Asian equities fluctuated at a three-year low as investors weighed weaker-than-estimated Chinese economic data against prospects for increased stimulus. The offshore yuan declined, while oil traded near the lowest since 2003.
The MSCI Asia Pacific Index swung between gains and losses after dropping 10 percent this year. The offshore yuan and Hong Kong’s dollar both fell 0.1 percent, while shares in Shanghai rallied at the end of the morning trading session on gains in railway companies. Oil traded around $29 a barrel in New York as Iran issued an order to boost production in an already oversupplied market.
China’s economy slowed in December, capping the weakest quarter of expansion since the 2009 global recession. Concern over the country’s ability to manage a transition to more sustainable growth has rattled investor confidence in 2016, compounding worries over waning global demand and falling oil prices. A Bank of America Merrill Lynch gauge of volatility expectations for equities, bonds, currencies and commodities has surged to its highest level since October.
“Some of the data missed estimates, but the market was sold off as if we’d see a hard landing in China,” said Nader Naeimi, Sydney-based head of dynamic markets at AMP Capital Investors Ltd., which oversees about $114 billion. “It’s a battle, with data missing some surveys on one side with the market having predicted much worse on the other.”
China’s GDP rose 6.8 percent in the three months through December from a year earlier, the statistics bureau said in Beijing, below the median estimate of 6.9 percent in a Bloomberg survey. The economy expanded 6.9 percent in 2015, the weakest full-year pace since 1990, versus the government’s target for about 7 percent.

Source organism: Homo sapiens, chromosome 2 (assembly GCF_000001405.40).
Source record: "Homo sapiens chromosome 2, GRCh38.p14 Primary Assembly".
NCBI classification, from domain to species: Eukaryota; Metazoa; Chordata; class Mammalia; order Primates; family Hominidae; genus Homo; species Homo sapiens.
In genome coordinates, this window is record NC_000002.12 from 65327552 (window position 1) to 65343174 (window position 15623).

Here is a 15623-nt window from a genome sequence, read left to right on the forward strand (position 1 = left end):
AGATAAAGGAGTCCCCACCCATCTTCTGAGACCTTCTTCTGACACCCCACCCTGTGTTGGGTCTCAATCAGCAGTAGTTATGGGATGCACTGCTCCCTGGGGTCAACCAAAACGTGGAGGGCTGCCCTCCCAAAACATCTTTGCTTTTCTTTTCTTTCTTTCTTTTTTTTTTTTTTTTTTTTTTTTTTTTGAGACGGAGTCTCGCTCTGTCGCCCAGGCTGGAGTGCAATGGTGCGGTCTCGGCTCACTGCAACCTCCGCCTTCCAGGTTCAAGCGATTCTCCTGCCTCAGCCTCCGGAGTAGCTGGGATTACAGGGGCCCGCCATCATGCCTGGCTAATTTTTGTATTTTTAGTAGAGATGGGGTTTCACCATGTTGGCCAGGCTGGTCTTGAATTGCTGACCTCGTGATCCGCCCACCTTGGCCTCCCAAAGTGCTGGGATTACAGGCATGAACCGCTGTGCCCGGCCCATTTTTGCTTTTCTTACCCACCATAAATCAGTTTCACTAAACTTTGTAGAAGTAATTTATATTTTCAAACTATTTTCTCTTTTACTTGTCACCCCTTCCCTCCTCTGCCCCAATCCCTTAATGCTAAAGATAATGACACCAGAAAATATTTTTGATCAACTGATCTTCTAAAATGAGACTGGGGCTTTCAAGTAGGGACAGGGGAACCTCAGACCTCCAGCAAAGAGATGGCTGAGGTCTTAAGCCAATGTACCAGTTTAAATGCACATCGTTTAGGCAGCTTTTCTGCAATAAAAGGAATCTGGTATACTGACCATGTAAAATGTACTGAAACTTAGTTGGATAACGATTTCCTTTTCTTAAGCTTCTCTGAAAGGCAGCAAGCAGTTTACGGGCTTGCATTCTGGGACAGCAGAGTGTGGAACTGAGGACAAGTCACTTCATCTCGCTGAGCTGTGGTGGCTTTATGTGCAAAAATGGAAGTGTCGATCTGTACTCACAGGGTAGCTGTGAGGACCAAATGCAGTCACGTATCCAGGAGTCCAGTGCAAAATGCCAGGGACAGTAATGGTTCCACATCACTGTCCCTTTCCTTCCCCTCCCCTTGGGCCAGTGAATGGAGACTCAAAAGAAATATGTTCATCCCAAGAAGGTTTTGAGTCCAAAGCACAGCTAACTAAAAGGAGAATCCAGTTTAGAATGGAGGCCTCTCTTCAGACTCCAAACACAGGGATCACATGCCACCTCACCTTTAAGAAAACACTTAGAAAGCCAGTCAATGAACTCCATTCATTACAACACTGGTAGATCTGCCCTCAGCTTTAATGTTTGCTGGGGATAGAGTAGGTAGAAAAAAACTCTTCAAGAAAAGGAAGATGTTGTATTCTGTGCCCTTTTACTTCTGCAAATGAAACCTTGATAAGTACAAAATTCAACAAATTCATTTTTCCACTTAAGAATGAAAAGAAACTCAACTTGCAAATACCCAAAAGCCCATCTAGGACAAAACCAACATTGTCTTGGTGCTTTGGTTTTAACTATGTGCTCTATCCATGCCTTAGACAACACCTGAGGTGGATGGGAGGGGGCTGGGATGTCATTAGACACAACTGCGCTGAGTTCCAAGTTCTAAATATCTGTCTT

Industrial production increased 5.9 percent in December from a year earlier, compared with the 6 percent estimate and November’s 6.2 percent. Retail sales increased 11.1 percent, versus the 11.3 percent seen by economists. Fixed-asset investment excluding rural areas expanded 10 percent last year, missing the 10.2 percent median forecast.
“Beijing will be anxious to ensure growth momentum does not slow excessively,” said Bernard Aw, a strategist at IG Asia Pte in Singapore. “More stimulus might be in the works in the first half of 2016.”
The MSCI Asia Pacific index rose 0.1 percent at 12:07 p.m. in Hong Kong, after earlier falling as much as 0.5 percent. The Shanghai Composite jumped 1.6 percent. Japan’s Topix lost 0.2 percent, while Korea’s Kospi was little changed.
Futures on the Standard & Poor’s 500 Index were up 0.8 percent from their closing level on Friday, after trading in the contracts didn’t settle on Monday because of a holiday.
The yuan weakened to 6.5999 per dollar in offshore trading. The onshore currency in Shanghai, which is constrained by a daily central bank fixing, was little changed at 6.5796, according to China Foreign Exchange Trade System prices.
Hong Kong’s dollar weakened 0.1 percent against the greenback, while the yen dropped 0.2 percent.
“There will be bumps along the way as China continues to re-balance their economy,” Tony Chu, a Hong Kong-based money manager at RS Investment Management, which oversees about $18 billion, said by phone. “Until China manages to stabilize its currency, investors will remain sidelined.”
Oil futures in New York were down 0.2 percent from Friday’s settlement. Iran’s oil ministry gave directions to increase output by 500,000 barrels a day after international sanctions were lifted, according to the ministry’s news agency Shana. OPEC forecast a steeper drop in supplies from rival producers as prices slump, the group said in its monthly market report.
Gold erased declines in the spot market to trade little changed at $1,088.90 an ounce. Copper rose 0.5 percent in London after an earlier gain of as much as 0.7 percent.
Subscribe to Arabian Business' newsletter to receive the latest breaking news and business stories in Dubai,the UAE and the GCC straight to your inbox.